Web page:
Shortly after Lars Rasmussen joined Facebook from Google in December 2010, coworkers, former coworkers, and acquaintances all bombarded him with the same question: What was the difference between working at the two companies?
This was two years after the mass migration of Google employees to Facebook, but engineers still probed him for advice about where he or she should ultimately decide to work.
When Business Insider recently interviewed Rasmussen about the interactive music startup Weav that he left Facebook to work on in June, we posed that same fateful question ourselves.
All told, Rasmussen spent more than six years at Google after it acquired his mapping startup Where2 Technologies in 2004, and stayed at Facebook for nearly five years.
“The single biggest thing that struck me when I first joined Facebook was the difference of importance when you c
ompared engineers to designers,” he says. “At Google, engineers had much more influence than designers. At Facebook, it was the other way around.”
Google has traditionally been incredibly data driven in its every decision. It once notoriously bragged about testing 42 shades of blue for its signature hyperlinks, not to figure out which looked best, but to see which encouraged more people to click. Every single decision needed boatloads of data to back it up, and interjections about attractive design got pushed to the wayside.
Not that Facebook didn’t run its own tests and collect data. Rather, Rasmussen says that at Facebook the product often led the way and the science followed to support it, whereas at Google, hardcore research turned into products.
“Interestingly,” he adds with a laugh, “I actually think both companies have been trying to move in the other company’s direction.”
He’s right. After Larry Page regained his CEO-seat at Google in 2011, he made an announcement that boggled the minds of a lot of Googlers.
Page, who once pushed the idea that Google’s main design priority was speed, told employees that Google would now care about user experience and making products look pretty.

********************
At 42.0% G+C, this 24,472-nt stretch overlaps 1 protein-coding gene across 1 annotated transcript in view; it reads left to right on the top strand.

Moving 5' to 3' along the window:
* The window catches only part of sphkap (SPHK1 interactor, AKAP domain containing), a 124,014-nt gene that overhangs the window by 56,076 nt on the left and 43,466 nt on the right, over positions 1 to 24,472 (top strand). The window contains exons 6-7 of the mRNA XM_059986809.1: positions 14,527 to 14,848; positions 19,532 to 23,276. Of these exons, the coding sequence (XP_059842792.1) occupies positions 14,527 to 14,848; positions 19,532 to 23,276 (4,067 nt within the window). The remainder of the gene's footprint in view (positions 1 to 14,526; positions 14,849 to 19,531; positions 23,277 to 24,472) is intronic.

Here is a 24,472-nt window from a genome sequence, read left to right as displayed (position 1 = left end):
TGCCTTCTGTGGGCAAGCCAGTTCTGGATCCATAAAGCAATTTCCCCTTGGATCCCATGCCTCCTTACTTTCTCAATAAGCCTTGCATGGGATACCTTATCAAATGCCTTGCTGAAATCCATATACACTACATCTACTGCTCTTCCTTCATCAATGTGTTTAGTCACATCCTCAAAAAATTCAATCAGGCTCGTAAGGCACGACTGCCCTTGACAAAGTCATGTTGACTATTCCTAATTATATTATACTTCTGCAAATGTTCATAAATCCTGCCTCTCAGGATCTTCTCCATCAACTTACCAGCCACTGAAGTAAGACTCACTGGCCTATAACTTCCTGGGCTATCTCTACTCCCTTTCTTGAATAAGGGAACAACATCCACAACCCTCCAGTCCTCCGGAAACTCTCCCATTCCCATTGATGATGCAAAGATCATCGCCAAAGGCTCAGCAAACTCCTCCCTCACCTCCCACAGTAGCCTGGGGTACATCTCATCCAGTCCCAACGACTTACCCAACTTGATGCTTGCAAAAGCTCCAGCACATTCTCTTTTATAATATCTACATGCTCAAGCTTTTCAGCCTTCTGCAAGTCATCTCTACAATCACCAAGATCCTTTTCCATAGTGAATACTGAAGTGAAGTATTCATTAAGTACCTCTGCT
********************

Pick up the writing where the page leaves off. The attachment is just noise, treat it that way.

“For insiders, it was an almost hallucinatory moment,” Fast Company’s Cliff Kuang recently wrote in a profile of Google’s design history.
Meanwhile, Facebook put a jetpack on its artificial intelligence efforts in December 2013 when it created a dedicated research team, which just opened a new lab in Paris in early June.
But the biggest difference between Google and Facebook, Rasmussen says, isn’t tied to either company’s values.
“The Facebook I joined four and a half years ago, is much more like the Google I joined in 2004 than the Google I left in 2010,” Rasmussen says. “The primary difference about the two companies isn’t about their DNA, but about what point in their history they are in.”
Both can be described as “one of the most important tech companies of the decade,” he says, but each for its own separate decade: Google ruled the 2000s, and Facebook has dominated the two-thousand-teens.
“Google is in the period of its history where it’s capitalising off this incredible, life-changing innovation that they are responsible for,” he says of its search and its ads business. “But in my opinion — and I say this with the greatest of love for the company — they’re no longer the trend-setting company that they were earlier. They’re certainly trying and I commend them for that. But I think that this is the time for social and mobile, and I think that Facebook and Apple are the trendsetters there.”